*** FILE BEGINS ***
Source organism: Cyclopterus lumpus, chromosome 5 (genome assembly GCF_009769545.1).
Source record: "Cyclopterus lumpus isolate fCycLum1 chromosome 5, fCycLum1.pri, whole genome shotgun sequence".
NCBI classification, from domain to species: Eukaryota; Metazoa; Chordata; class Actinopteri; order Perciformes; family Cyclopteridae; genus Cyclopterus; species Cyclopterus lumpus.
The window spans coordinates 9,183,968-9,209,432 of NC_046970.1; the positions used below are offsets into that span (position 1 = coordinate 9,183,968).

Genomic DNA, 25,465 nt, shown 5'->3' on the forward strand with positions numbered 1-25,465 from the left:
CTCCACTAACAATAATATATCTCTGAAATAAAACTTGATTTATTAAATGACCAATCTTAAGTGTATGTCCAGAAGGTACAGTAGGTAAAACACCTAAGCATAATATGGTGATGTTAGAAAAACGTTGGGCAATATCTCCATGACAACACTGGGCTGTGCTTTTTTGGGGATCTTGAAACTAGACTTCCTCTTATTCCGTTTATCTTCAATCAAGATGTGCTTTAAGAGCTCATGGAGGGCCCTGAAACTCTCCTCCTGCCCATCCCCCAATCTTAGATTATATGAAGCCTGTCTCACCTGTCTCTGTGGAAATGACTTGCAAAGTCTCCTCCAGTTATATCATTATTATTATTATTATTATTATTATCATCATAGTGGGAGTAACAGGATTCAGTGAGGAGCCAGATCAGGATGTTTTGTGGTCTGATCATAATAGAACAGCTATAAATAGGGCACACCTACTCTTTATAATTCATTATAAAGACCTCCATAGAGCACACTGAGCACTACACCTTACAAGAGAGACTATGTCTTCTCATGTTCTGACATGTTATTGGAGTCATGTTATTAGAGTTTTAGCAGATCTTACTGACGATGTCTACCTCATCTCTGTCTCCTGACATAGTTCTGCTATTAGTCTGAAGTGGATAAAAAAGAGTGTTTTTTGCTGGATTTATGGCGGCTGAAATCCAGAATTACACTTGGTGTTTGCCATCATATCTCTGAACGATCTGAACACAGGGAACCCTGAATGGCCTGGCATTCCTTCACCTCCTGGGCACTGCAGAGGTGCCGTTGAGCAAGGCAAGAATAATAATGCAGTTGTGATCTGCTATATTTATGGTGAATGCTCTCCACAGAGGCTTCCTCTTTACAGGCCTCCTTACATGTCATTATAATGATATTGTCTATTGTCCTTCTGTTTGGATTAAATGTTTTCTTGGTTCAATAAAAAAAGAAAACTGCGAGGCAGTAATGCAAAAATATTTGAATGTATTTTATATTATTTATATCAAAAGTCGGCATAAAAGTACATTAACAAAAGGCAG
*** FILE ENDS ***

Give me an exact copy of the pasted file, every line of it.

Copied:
Source organism: Cyclopterus lumpus, chromosome 5 (genome assembly GCF_009769545.1).
Source record: "Cyclopterus lumpus isolate fCycLum1 chromosome 5, fCycLum1.pri, whole genome shotgun sequence".
NCBI classification, from domain to species: Eukaryota; Metazoa; Chordata; class Actinopteri; order Perciformes; family Cyclopteridae; genus Cyclopterus; species Cyclopterus lumpus.
The window spans coordinates 9,183,968-9,209,432 of NC_046970.1; the positions used below are offsets into that span (position 1 = coordinate 9,183,968).

Genomic DNA, 25,465 nt, shown 5'->3' on the forward strand with positions numbered 1-25,465 from the left:
CTCCACTAACAATAATATATCTCTGAAATAAAACTTGATTTATTAAATGACCAATCTTAAGTGTATGTCCAGAAGGTACAGTAGGTAAAACACCTAAGCATAATATGGTGATGTTAGAAAAACGTTGGGCAATATCTCCATGACAACACTGGGCTGTGCTTTTTTGGGGATCTTGAAACTAGACTTCCTCTTATTCCGTTTATCTTCAATCAAGATGTGCTTTAAGAGCTCATGGAGGGCCCTGAAACTCTCCTCCTGCCCATCCCCCAATCTTAGATTATATGAAGCCTGTCTCACCTGTCTCTGTGGAAATGACTTGCAAAGTCTCCTCCAGTTATATCATTATTATTATTATTATTATTATTATCATCATAGTGGGAGTAACAGGATTCAGTGAGGAGCCAGATCAGGATGTTTTGTGGTCTGATCATAATAGAACAGCTATAAATAGGGCACACCTACTCTTTATAATTCATTATAAAGACCTCCATAGAGCACACTGAGCACTACACCTTACAAGAGAGACTATGTCTTCTCATGTTCTGACATGTTATTGGAGTCATGTTATTAGAGTTTTAGCAGATCTTACTGACGATGTCTACCTCATCTCTGTCTCCTGACATAGTTCTGCTATTAGTCTGAAGTGGATAAAAAAGAGTGTTTTTTGCTGGATTTATGGCGGCTGAAATCCAGAATTACACTTGGTGTTTGCCATCATATCTCTGAACGATCTGAACACAGGGAACCCTGAATGGCCTGGCATTCCTTCACCTCCTGGGCACTGCAGAGGTGCCGTTGAGCAAGGCAAGAATAATAATGCAGTTGTGATCTGCTATATTTATGGTGAATGCTCTCCACAGAGGCTTCCTCTTTACAGGCCTCCTTACATGTCATTATAATGATATTGTCTATTGTCCTTCTGTTTGGATTAAATGTTTTCTTGGTTCAATAAAAAAAGAAAACTGCGAGGCAGTAATGCAAAAATATTTGAATGTATTTTATATTATTTATATCAAAAGTCGGCATAAAAGTACATTAACAAAAGGCAG